Many more people closer to using food banks than thought

Some people's finances can be sent off-course by one unforeseen bill, food bank users told ITV News. Photo:

Our food bank survey is the first of its kind, tracking dozens of independent services which provide a lifeline of meals for thousands.

The figures, which you can read on this website, tell a story of 21st century Britain that is rarely seen.

The statistics we have been given by the food banks can only ever tell a small part of the story, there is also the human and emotional.

One mum told me of the mental torture of having no food for her child, of being unable to think properly as a sort of nightmarish panic set in.

A father told me how the prospect of hunger can lead some to crime.

Often I heard about the fear that sets in when families feel so helpless that they can no long feed themselves.

Independent food banks are seeing an increase in users. Credit: Julien Behal/PA Wire/

The number of families using food banks is up and there are predictions that demand has not yet reached its peak.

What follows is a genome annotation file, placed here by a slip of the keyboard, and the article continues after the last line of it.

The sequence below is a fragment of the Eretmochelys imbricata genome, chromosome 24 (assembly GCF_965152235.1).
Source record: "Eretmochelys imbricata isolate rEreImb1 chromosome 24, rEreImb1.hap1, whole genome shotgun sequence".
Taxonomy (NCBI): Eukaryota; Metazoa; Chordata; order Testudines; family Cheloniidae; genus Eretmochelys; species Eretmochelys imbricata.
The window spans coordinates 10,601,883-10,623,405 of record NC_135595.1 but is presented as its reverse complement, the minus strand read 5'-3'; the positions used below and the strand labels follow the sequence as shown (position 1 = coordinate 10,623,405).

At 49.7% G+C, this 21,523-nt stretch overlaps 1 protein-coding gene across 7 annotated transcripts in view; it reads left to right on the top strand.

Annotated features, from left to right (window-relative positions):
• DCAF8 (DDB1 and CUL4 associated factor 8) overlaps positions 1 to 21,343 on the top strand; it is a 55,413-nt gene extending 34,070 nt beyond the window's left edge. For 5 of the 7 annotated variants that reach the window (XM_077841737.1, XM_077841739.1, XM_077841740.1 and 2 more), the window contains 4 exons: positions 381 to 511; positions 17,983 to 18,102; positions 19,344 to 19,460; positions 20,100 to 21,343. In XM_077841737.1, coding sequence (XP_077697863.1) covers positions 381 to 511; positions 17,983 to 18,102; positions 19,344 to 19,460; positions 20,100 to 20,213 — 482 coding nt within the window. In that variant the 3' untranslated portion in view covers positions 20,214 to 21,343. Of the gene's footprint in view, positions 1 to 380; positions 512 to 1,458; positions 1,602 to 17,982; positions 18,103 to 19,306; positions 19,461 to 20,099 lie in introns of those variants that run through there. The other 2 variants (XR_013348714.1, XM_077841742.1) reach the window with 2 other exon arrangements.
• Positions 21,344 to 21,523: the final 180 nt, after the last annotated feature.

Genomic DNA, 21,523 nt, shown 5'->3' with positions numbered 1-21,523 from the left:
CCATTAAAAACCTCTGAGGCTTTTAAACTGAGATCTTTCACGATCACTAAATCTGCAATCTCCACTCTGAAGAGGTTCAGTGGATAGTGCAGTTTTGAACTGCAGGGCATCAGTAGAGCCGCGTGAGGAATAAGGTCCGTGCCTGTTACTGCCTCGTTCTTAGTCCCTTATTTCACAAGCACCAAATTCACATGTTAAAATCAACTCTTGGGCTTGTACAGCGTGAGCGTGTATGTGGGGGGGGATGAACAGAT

The reasons that push people towards the food banks are many and varied - but nobody we have spoken to during our research believes that most recipients are anything other than genuine.

There remains, for many, a stigma about taking food handouts - and that means only a strikingly tiny number of individuals make false claims on these food services.

Throughout our research I met users, volunteers and even food donors.

What emerges is a picture of people who have fallen through the usual social safety nets.

They are often caught between benefit claims - hit with unexpected outgoings or stranded without the usual support of families and friends.

But increasingly these are not the people you might expect to hit such troubles.

Some people's finances can be sent off-course by one unforeseen bill, food bank users say. Credit: PA Wire

I met an unemployed marketing manager at a food bank in Macclesfield - his qualifications, experience and background were no barriers against being caught with so little money that his kitchen cupboards were empty.

The organiser of the Macclesfield service that he was using says she is seeing more and more "middle class" users.

Most people have incomes which have not grown much (if at all) while many household bills have inched ever upwards.

All that is needed to elbow many families off-course is an unforeseen bill, some extra unavoidable expenditure that means they are left facing the prospect of going without food.

It seems likely to me that very many thousands may be much closer than we thought to the food banks.

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